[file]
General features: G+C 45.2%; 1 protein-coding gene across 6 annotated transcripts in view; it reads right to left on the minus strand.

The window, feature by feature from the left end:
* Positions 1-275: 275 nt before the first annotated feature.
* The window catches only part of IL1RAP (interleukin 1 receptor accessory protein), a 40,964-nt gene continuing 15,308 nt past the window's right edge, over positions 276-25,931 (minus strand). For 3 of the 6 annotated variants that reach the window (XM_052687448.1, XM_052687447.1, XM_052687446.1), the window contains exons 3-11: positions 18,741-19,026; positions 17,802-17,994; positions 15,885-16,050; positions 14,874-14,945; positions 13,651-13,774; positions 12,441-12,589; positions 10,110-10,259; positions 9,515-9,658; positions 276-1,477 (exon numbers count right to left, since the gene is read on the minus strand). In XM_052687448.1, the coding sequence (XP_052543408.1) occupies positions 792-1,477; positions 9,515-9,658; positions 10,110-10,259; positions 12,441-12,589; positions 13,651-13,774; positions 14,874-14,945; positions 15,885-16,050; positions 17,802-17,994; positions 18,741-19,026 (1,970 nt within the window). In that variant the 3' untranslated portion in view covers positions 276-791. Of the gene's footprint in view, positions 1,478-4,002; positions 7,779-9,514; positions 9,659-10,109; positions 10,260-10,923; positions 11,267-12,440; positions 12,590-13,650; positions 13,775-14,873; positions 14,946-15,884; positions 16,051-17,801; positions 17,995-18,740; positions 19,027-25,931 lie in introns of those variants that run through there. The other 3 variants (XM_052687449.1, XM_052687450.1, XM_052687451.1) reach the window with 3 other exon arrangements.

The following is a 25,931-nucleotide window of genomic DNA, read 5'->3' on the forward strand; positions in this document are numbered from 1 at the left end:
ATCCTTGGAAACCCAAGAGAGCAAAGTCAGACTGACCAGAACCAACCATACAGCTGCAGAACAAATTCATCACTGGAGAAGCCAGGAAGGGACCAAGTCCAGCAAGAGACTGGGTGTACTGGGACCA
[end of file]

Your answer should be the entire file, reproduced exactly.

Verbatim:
General features: G+C 45.2%; 1 protein-coding gene across 6 annotated transcripts in view; it reads right to left on the minus strand.

The window, feature by feature from the left end:
* Positions 1-275: 275 nt before the first annotated feature.
* The window catches only part of IL1RAP (interleukin 1 receptor accessory protein), a 40,964-nt gene continuing 15,308 nt past the window's right edge, over positions 276-25,931 (minus strand). For 3 of the 6 annotated variants that reach the window (XM_052687448.1, XM_052687447.1, XM_052687446.1), the window contains exons 3-11: positions 18,741-19,026; positions 17,802-17,994; positions 15,885-16,050; positions 14,874-14,945; positions 13,651-13,774; positions 12,441-12,589; positions 10,110-10,259; positions 9,515-9,658; positions 276-1,477 (exon numbers count right to left, since the gene is read on the minus strand). In XM_052687448.1, the coding sequence (XP_052543408.1) occupies positions 792-1,477; positions 9,515-9,658; positions 10,110-10,259; positions 12,441-12,589; positions 13,651-13,774; positions 14,874-14,945; positions 15,885-16,050; positions 17,802-17,994; positions 18,741-19,026 (1,970 nt within the window). In that variant the 3' untranslated portion in view covers positions 276-791. Of the gene's footprint in view, positions 1,478-4,002; positions 7,779-9,514; positions 9,659-10,109; positions 10,260-10,923; positions 11,267-12,440; positions 12,590-13,650; positions 13,775-14,873; positions 14,946-15,884; positions 16,051-17,801; positions 17,995-18,740; positions 19,027-25,931 lie in introns of those variants that run through there. The other 3 variants (XM_052687449.1, XM_052687450.1, XM_052687451.1) reach the window with 3 other exon arrangements.

The following is a 25,931-nucleotide window of genomic DNA, read 5'->3' on the forward strand; positions in this document are numbered from 1 at the left end:
ATCCTTGGAAACCCAAGAGAGCAAAGTCAGACTGACCAGAACCAACCATACAGCTGCAGAACAAATTCATCACTGGAGAAGCCAGGAAGGGACCAAGTCCAGCAAGAGACTGGGTGTACTGGGACCA